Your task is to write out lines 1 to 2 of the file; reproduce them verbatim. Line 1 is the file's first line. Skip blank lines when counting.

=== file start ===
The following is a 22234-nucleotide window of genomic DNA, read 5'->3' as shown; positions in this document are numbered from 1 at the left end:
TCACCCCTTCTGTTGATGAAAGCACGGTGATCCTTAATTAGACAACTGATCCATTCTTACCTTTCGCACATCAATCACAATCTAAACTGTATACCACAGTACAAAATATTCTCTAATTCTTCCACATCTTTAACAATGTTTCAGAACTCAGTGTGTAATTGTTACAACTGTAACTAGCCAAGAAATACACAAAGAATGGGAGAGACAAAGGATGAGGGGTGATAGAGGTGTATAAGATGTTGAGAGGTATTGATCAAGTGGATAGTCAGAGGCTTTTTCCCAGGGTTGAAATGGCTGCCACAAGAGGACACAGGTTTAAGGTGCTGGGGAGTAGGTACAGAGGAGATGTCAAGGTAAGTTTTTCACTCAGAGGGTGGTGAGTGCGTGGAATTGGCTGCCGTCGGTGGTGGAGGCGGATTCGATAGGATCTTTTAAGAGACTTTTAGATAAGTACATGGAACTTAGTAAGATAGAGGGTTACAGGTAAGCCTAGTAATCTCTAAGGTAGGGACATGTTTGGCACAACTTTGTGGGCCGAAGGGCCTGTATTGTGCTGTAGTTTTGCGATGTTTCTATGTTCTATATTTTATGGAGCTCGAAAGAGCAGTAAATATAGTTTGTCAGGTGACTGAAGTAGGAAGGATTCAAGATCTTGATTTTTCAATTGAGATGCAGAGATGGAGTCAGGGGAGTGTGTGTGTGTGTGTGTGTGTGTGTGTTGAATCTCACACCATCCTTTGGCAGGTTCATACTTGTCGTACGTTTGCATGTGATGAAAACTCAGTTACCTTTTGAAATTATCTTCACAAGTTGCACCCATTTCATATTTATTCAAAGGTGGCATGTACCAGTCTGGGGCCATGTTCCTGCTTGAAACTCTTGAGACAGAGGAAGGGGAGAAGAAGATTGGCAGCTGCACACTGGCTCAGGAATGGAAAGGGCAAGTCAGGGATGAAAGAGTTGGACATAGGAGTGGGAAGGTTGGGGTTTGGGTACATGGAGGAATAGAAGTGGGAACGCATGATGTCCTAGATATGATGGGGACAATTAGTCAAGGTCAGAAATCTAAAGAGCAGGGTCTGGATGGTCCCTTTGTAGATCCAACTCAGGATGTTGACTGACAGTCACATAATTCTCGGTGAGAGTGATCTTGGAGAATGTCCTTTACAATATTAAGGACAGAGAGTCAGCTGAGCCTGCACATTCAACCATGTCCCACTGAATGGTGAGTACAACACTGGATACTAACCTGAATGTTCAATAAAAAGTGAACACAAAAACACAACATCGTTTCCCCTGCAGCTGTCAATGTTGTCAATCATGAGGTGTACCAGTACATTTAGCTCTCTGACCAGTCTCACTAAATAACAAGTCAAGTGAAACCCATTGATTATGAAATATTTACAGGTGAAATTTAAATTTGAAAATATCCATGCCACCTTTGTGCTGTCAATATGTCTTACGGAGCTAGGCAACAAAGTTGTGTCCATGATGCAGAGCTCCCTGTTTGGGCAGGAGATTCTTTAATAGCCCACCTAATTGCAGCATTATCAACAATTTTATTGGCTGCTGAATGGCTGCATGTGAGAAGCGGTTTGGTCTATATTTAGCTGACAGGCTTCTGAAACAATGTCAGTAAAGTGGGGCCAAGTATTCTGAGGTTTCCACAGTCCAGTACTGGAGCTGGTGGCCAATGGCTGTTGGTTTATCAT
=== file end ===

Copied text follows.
The following is a 22234-nucleotide window of genomic DNA, read 5'->3' as shown; positions in this document are numbered from 1 at the left end:
TCACCCCTTCTGTTGATGAAAGCACGGTGATCCTTAATTAGACAACTGATCCATTCTTACCTTTCGCACATCAATCACAATCTAAACTGTATACCACAGTACAAAATATTCTCTAATTCTTCCACATCTTTAACAATGTTTCAGAACTCAGTGTGTAATTGTTACAACTGTAACTAGCCAAGAAATACACAAAGAATGGGAGAGACAAAGGATGAGGGGTGATAGAGGTGTATAAGATGTTGAGAGGTATTGATCAAGTGGATAGTCAGAGGCTTTTTCCCAGGGTTGAAATGGCTGCCACAAGAGGACACAGGTTTAAGGTGCTGGGGAGTAGGTACAGAGGAGATGTCAAGGTAAGTTTTTCACTCAGAGGGTGGTGAGTGCGTGGAATTGGCTGCCGTCGGTGGTGGAGGCGGATTCGATAGGATCTTTTAAGAGACTTTTAGATAAGTACATGGAACTTAGTAAGATAGAGGGTTACAGGTAAGCCTAGTAATCTCTAAGGTAGGGACATGTTTGGCACAACTTTGTGGGCCGAAGGGCCTGTATTGTGCTGTAGTTTTGCGATGTTTCTATGTTCTATATTTTATGGAGCTCGAAAGAGCAGTAAATATAGTTTGTCAGGTGACTGAAGTAGGAAGGATTCAAGATCTTGATTTTTCAATTGAGATGCAGAGATGGAGTCAGGGGAGTGTGTGTGTGTGTGTGTGTGTGTGTGTTGAATCTCACACCATCCTTTGGCAGGTTCATACTTGTCGTACGTTTGCATGTGATGAAAACTCAGTTACCTTTTGAAATTATCTTCACAAGTTGCACCCATTTCATATTTATTCAAAGGTGGCATGTACCAGTCTGGGGCCATGTTCCTGCTTGAAACTCTTGAGACAGAGGAAGGGGAGAAGAAGATTGGCAGCTGCACACTGGCTCAGGAATGGAAAGGGCAAGTCAGGGATGAAAGAGTTGGACATAGGAGTGGGAAGGTTGGGGTTTGGGTACATGGAGGAATAGAAGTGGGAACGCATGATGTCCTAGATATGATGGGGACAATTAGTCAAGGTCAGAAATCTAAAGAGCAGGGTCTGGATGGTCCCTTTGTAGATCCAACTCAGGATGTTGACTGACAGTCACATAATTCTCGGTGAGAGTGATCTTGGAGAATGTCCTTTACAATATTAAGGACAGAGAGTCAGCTGAGCCTGCACATTCAACCATGTCCCACTGAATGGTGAGTACAACACTGGATACTAACCTGAATGTTCAATAAAAAGTGAACACAAAAACACAACATCGTTTCCCCTGCAGCTGTCAATGTTGTCAATCATGAGGTGTACCAGTACATTTAGCTCTCTGACCAGTCTCACTAAATAACAAGTCAAGTGAAACCCATTGATTATGAAATATTTACAGGTGAAATTTAAATTTGAAAATATCCATGCCACCTTTGTGCTGTCAATATGTCTTACGGAGCTAGGCAACAAAGTTGTGTCCATGATGCAGAGCTCCCTGTTTGGGCAGGAGATTCTTTAATAGCCCACCTAATTGCAGCATTATCAACAATTTTATTGGCTGCTGAATGGCTGCATGTGAGAAGCGGTTTGGTCTATATTTAGCTGACAGGCTTCTGAAACAATGTCAGTAAAGTGGGGCCAAGTATTCTGAGGTTTCCACAGTCCAGTACTGGAGCTGGTGGCCAATGGCTGTTGGTTTATCAT